previous stateThe Vinalopó River is reduced to little more than a trickle when it crosses the city of Elche. Irrigation upstream and very irregular rainfall mean that water only flows in any abundance in autumn, when sudden flooding can occur. This has cut out a riverbed with steep sides, mainly as a result of landslides. In the 1970s, major channelling work prevented further flooding but it also eliminated the network of paths by means of which residents on the right bank could reach the adjoining Palmeral, a vast palm grove which is inscribed in the UNESCO World Heritage List. The channelling divided the city into two halves, which were only connected by a few bridges that were too far apart. Relegated to the condition of a peripheral rubbish tip, the watercourse became a forsaken pit from which both sides of the city faced away.
aim of the interventionIn 2009, the City Council called for entries in a competition to turn the river bed into a three-kilometre linear park with a surface of sixty hectares. Managing the project was complex since it required agreement between the Council with other branches of the administration that were very different in their nature and scope, for example the Xúquer Hydrographic Federation, different ministries of the Government of Valencia, the Sèquia de Marchena Irrigators’ Community and the water company Aigües d’Elx. In the transversal sense, the idea was that the geographic formation, a gully of forty metres deep, should cease to constitute a barrier between the two banks. On the other hand, in the longitudinal sense, the aim was to create a corridor that would offer the inhabitants of Elche the opportunity of moving quickly and easily to the northern end, where they could enjoy some natural settings of very high environmental quality.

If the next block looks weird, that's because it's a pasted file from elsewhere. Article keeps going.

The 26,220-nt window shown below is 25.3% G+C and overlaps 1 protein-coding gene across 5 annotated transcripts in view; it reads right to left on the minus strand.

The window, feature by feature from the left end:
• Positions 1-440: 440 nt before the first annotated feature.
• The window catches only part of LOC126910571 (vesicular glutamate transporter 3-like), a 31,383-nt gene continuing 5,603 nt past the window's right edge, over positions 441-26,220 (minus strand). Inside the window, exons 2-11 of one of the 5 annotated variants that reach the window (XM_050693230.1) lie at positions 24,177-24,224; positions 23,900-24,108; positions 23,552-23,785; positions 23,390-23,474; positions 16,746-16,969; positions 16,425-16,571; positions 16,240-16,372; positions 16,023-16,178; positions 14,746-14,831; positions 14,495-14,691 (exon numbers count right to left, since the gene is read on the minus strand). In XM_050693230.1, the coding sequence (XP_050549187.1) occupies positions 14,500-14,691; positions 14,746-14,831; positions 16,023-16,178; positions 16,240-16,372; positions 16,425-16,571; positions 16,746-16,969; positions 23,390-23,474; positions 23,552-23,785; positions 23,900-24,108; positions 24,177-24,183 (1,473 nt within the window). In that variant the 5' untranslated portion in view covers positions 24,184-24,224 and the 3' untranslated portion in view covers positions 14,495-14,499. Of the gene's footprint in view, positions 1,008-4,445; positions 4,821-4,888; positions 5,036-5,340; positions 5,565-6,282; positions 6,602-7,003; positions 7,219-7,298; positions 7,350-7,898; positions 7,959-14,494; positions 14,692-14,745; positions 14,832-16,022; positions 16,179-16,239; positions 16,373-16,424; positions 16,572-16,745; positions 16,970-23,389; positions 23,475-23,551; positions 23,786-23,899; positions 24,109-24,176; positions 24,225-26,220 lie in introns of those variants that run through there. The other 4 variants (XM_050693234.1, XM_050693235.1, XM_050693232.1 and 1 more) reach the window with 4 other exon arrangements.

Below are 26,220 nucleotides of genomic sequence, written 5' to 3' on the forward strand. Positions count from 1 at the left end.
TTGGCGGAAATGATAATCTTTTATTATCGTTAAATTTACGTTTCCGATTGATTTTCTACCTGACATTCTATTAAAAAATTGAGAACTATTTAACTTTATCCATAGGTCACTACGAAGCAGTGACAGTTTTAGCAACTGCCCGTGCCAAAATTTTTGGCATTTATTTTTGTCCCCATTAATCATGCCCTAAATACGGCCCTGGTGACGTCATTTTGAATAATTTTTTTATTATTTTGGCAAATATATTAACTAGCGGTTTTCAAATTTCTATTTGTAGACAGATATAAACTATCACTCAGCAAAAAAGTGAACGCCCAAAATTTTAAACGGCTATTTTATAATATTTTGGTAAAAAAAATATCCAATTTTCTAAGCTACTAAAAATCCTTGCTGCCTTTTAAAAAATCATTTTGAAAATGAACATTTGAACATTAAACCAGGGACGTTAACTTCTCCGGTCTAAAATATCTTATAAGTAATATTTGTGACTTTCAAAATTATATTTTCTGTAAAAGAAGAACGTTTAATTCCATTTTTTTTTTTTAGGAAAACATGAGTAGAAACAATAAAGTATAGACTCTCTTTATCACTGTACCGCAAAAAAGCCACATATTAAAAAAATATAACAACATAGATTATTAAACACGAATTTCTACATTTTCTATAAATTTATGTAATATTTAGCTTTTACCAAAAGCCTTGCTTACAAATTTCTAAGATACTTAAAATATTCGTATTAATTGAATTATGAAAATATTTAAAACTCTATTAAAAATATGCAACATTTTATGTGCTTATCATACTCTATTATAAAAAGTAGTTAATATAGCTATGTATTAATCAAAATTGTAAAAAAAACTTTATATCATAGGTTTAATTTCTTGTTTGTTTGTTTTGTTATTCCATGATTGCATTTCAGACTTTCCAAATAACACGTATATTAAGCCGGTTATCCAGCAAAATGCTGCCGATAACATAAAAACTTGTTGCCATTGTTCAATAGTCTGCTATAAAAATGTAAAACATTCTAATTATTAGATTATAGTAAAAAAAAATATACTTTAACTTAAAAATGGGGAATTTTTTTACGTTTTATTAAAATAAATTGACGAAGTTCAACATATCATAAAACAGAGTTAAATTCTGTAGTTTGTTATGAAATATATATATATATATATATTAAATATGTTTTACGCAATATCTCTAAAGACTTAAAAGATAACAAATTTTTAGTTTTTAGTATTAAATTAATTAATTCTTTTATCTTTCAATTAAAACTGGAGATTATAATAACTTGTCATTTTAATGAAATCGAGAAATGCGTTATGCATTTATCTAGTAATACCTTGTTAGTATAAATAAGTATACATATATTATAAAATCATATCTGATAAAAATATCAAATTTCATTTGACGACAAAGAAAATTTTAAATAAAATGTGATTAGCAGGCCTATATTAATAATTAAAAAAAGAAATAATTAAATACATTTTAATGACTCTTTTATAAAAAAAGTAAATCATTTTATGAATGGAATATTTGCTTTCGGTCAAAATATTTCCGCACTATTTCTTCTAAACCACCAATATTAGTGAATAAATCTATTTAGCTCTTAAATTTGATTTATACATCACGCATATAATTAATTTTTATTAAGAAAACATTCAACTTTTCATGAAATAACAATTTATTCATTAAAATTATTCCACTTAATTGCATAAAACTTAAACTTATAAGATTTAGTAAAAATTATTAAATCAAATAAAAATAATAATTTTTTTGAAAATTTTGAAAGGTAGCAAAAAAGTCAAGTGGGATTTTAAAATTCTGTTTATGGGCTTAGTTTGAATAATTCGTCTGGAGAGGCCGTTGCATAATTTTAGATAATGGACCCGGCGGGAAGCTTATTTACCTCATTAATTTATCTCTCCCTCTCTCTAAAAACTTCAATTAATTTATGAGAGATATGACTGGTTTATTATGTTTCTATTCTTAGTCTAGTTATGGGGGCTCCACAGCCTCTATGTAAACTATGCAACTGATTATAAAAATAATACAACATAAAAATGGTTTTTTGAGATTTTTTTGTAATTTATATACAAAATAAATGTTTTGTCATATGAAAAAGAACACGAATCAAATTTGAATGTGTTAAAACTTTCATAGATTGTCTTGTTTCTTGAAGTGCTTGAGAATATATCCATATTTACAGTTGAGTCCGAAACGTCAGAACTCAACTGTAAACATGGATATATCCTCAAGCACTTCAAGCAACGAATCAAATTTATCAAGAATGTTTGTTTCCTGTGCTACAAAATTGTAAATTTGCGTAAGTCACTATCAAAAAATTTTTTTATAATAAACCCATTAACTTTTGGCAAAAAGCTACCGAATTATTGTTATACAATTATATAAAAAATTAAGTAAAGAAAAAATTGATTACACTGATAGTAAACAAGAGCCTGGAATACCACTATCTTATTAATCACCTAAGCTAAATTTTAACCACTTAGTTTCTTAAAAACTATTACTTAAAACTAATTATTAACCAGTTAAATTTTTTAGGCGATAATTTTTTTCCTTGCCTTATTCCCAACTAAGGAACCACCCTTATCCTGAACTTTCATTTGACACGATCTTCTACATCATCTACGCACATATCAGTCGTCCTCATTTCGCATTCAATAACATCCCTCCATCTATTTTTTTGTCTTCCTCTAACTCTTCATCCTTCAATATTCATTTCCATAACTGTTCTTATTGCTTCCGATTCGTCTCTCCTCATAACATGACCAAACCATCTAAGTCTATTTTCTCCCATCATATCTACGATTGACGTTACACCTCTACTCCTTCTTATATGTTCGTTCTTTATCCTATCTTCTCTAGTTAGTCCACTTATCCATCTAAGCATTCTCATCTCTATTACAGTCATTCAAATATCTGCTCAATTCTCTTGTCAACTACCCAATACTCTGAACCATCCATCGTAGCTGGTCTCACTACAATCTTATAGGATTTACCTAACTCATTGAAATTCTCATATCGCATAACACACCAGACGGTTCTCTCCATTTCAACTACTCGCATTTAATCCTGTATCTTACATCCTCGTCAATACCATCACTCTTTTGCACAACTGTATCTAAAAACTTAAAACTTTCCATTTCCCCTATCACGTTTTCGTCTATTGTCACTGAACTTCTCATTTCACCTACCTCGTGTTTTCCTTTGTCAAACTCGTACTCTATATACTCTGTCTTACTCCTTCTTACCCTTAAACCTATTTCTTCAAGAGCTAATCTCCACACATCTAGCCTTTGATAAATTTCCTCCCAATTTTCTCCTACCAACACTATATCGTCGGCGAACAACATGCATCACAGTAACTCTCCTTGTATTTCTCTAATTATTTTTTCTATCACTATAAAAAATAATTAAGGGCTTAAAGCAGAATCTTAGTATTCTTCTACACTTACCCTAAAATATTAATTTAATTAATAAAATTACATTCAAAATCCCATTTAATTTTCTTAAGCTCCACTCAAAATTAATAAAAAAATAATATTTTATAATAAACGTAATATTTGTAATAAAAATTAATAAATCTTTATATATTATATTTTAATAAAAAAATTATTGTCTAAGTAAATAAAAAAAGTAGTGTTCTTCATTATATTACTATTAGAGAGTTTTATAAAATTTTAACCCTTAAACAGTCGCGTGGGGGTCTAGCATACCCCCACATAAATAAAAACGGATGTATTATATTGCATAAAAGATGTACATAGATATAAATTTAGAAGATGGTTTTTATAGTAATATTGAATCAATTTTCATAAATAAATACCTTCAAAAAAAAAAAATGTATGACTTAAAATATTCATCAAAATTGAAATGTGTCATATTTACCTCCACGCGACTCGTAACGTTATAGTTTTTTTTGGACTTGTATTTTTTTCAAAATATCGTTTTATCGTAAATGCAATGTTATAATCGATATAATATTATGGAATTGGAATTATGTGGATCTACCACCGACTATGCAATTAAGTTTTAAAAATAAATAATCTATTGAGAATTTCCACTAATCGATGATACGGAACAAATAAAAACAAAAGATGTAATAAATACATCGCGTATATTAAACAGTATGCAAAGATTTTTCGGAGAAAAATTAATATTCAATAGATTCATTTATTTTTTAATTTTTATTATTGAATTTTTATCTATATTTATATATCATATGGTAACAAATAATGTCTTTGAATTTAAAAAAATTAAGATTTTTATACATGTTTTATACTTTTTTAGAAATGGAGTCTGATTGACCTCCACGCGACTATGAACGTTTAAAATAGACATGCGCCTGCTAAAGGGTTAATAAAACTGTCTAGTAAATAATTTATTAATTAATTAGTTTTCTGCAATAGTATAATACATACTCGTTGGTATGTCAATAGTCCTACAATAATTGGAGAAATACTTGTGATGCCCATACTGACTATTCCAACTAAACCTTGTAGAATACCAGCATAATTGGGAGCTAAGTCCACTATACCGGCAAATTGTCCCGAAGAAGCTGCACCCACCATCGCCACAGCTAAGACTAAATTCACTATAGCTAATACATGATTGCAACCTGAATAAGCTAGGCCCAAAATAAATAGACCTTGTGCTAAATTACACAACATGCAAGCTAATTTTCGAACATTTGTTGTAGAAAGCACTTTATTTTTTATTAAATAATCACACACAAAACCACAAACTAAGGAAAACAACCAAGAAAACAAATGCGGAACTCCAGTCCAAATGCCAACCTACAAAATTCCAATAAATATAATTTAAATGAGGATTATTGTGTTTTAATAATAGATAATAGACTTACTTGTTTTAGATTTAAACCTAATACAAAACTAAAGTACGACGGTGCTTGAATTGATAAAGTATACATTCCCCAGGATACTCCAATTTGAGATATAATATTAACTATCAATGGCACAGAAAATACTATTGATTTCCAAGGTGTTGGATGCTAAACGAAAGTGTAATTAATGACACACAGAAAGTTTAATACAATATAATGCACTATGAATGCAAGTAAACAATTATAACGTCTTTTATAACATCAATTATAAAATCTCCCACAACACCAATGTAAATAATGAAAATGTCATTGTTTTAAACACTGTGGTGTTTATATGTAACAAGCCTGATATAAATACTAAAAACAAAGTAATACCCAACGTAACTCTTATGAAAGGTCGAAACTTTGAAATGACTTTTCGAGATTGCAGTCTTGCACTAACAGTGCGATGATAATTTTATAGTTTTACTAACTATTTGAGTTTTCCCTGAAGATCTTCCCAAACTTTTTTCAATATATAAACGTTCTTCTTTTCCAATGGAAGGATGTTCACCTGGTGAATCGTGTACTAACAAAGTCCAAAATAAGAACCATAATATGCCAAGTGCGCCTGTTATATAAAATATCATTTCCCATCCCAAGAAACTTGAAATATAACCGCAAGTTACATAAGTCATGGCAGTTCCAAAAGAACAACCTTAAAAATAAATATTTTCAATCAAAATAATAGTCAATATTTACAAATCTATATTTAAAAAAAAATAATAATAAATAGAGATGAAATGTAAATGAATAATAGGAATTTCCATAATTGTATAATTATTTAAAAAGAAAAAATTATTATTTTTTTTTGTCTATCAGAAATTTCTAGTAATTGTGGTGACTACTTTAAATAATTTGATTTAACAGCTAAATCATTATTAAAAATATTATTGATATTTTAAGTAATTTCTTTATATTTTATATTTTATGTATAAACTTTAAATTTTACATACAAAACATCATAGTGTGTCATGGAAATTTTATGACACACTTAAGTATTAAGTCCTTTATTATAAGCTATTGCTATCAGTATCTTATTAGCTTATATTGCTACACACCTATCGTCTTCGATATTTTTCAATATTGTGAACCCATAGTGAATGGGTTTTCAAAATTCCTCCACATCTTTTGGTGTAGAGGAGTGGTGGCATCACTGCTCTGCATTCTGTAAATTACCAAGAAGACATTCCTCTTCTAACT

descriptionThe first phase of the work was completed on the upstream section where the social deterioration of the neighbourhoods and scarcity of bridges made improvement most urgent. A temporary office established next to the river collected data on the areas of movement that were most frequently requested by future users. A network of paths was thus planned and the zone came to be named “El Valle Trenzado” (The Braided Valley) because they criss-cross on both sides of the river, which were also replanted with autochthonous species of vegetation and reinforced against landslides. Before reaching the banks of the watercourse the paths rise up to form two footbridges in a Y-shape. These are constructed in the same concrete with sides that form part of the structure. Resting on clusters of metal pillars which resemble tree trunks, the concrete footbridges give an impression of lightness.
The municipal elections of 2011 left the remaining phases of the project in abeyance. Before completing the first phase, the new city council stopped work on the project it had inherited but did not embrace as its own. “The Braided Valley” has not been officially opened yet, although local residents have spontaneously made it theirs. With similar spontaneity, the riverside paths and bridges disregard the orthogonal nature of the urban layout and anticipate tracks which a pedestrian’s common sense might leave on a badly situated parterre or on the ground of a city after a snow storm. It is to be hoped that common sense will prevail and that work on this park, which already stitches together the neighbourhoods through which it passes and connects them with natural spaces to the north of the city of Elche, will soon proceed anew.
│ Translation by Julie Wark